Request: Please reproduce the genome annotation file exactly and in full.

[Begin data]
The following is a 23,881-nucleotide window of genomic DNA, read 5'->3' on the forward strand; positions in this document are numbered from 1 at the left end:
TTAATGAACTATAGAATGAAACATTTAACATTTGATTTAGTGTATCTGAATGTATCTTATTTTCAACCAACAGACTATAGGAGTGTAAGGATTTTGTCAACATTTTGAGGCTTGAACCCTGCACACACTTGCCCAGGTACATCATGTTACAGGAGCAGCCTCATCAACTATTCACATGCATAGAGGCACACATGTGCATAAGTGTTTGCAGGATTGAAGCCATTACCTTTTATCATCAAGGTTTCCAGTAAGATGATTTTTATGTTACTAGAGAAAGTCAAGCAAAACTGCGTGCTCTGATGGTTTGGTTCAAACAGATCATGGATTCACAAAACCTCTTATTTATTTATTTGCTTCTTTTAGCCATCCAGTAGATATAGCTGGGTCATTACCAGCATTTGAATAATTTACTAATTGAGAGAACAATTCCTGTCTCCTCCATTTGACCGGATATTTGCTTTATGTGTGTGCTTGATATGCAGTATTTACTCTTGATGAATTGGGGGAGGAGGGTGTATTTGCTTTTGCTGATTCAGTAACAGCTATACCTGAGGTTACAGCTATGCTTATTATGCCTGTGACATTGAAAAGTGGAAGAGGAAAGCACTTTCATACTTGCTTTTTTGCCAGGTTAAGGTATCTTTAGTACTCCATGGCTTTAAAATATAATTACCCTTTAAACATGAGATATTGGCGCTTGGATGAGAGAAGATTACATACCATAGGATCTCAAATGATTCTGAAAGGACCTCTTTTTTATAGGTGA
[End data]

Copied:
The following is a 23,881-nucleotide window of genomic DNA, read 5'->3' on the forward strand; positions in this document are numbered from 1 at the left end:
TTAATGAACTATAGAATGAAACATTTAACATTTGATTTAGTGTATCTGAATGTATCTTATTTTCAACCAACAGACTATAGGAGTGTAAGGATTTTGTCAACATTTTGAGGCTTGAACCCTGCACACACTTGCCCAGGTACATCATGTTACAGGAGCAGCCTCATCAACTATTCACATGCATAGAGGCACACATGTGCATAAGTGTTTGCAGGATTGAAGCCATTACCTTTTATCATCAAGGTTTCCAGTAAGATGATTTTTATGTTACTAGAGAAAGTCAAGCAAAACTGCGTGCTCTGATGGTTTGGTTCAAACAGATCATGGATTCACAAAACCTCTTATTTATTTATTTGCTTCTTTTAGCCATCCAGTAGATATAGCTGGGTCATTACCAGCATTTGAATAATTTACTAATTGAGAGAACAATTCCTGTCTCCTCCATTTGACCGGATATTTGCTTTATGTGTGTGCTTGATATGCAGTATTTACTCTTGATGAATTGGGGGAGGAGGGTGTATTTGCTTTTGCTGATTCAGTAACAGCTATACCTGAGGTTACAGCTATGCTTATTATGCCTGTGACATTGAAAAGTGGAAGAGGAAAGCACTTTCATACTTGCTTTTTTGCCAGGTTAAGGTATCTTTAGTACTCCATGGCTTTAAAATATAATTACCCTTTAAACATGAGATATTGGCGCTTGGATGAGAGAAGATTACATACCATAGGATCTCAAATGATTCTGAAAGGACCTCTTTTTTATAGGTGA